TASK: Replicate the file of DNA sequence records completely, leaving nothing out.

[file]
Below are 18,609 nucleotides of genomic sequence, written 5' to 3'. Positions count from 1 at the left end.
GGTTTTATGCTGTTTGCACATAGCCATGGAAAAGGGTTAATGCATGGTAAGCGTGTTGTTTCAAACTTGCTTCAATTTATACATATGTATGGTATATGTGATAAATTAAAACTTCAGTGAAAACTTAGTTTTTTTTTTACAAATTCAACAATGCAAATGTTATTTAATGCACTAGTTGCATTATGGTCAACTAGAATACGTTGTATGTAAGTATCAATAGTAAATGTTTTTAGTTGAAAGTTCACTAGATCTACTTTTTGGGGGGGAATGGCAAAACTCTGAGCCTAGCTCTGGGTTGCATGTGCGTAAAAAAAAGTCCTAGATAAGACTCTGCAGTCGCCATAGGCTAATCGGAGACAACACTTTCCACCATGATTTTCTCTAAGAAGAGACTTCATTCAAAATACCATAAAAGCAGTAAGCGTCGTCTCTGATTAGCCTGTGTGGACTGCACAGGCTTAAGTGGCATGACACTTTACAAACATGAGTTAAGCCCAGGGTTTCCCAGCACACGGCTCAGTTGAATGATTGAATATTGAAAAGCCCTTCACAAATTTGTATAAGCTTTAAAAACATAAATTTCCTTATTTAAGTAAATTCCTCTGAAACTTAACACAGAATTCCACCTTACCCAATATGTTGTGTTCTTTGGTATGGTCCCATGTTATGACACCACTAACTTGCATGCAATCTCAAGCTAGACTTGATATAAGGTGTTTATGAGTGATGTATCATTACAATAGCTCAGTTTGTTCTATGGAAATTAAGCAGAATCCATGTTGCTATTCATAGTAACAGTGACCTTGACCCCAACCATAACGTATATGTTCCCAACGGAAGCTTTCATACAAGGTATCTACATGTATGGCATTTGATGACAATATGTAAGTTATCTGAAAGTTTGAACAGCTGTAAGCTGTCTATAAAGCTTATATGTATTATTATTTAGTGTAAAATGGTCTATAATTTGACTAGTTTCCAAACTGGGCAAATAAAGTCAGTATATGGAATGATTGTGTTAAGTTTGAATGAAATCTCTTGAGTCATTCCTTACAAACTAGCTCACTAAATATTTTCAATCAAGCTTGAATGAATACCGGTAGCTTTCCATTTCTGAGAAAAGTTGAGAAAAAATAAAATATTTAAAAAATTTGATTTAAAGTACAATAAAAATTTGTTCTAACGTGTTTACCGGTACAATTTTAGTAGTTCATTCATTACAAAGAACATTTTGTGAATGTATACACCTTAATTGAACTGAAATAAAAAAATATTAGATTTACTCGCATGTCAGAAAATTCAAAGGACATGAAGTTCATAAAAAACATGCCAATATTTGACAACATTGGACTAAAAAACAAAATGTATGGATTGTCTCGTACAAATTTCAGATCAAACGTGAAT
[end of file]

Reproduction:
Below are 18,609 nucleotides of genomic sequence, written 5' to 3'. Positions count from 1 at the left end.
GGTTTTATGCTGTTTGCACATAGCCATGGAAAAGGGTTAATGCATGGTAAGCGTGTTGTTTCAAACTTGCTTCAATTTATACATATGTATGGTATATGTGATAAATTAAAACTTCAGTGAAAACTTAGTTTTTTTTTTACAAATTCAACAATGCAAATGTTATTTAATGCACTAGTTGCATTATGGTCAACTAGAATACGTTGTATGTAAGTATCAATAGTAAATGTTTTTAGTTGAAAGTTCACTAGATCTACTTTTTGGGGGGGAATGGCAAAACTCTGAGCCTAGCTCTGGGTTGCATGTGCGTAAAAAAAAGTCCTAGATAAGACTCTGCAGTCGCCATAGGCTAATCGGAGACAACACTTTCCACCATGATTTTCTCTAAGAAGAGACTTCATTCAAAATACCATAAAAGCAGTAAGCGTCGTCTCTGATTAGCCTGTGTGGACTGCACAGGCTTAAGTGGCATGACACTTTACAAACATGAGTTAAGCCCAGGGTTTCCCAGCACACGGCTCAGTTGAATGATTGAATATTGAAAAGCCCTTCACAAATTTGTATAAGCTTTAAAAACATAAATTTCCTTATTTAAGTAAATTCCTCTGAAACTTAACACAGAATTCCACCTTACCCAATATGTTGTGTTCTTTGGTATGGTCCCATGTTATGACACCACTAACTTGCATGCAATCTCAAGCTAGACTTGATATAAGGTGTTTATGAGTGATGTATCATTACAATAGCTCAGTTTGTTCTATGGAAATTAAGCAGAATCCATGTTGCTATTCATAGTAACAGTGACCTTGACCCCAACCATAACGTATATGTTCCCAACGGAAGCTTTCATACAAGGTATCTACATGTATGGCATTTGATGACAATATGTAAGTTATCTGAAAGTTTGAACAGCTGTAAGCTGTCTATAAAGCTTATATGTATTATTATTTAGTGTAAAATGGTCTATAATTTGACTAGTTTCCAAACTGGGCAAATAAAGTCAGTATATGGAATGATTGTGTTAAGTTTGAATGAAATCTCTTGAGTCATTCCTTACAAACTAGCTCACTAAATATTTTCAATCAAGCTTGAATGAATACCGGTAGCTTTCCATTTCTGAGAAAAGTTGAGAAAAAATAAAATATTTAAAAAATTTGATTTAAAGTACAATAAAAATTTGTTCTAACGTGTTTACCGGTACAATTTTAGTAGTTCATTCATTACAAAGAACATTTTGTGAATGTATACACCTTAATTGAACTGAAATAAAAAAATATTAGATTTACTCGCATGTCAGAAAATTCAAAGGACATGAAGTTCATAAAAAACATGCCAATATTTGACAACATTGGACTAAAAAACAAAATGTATGGATTGTCTCGTACAAATTTCAGATCAAACGTGAAT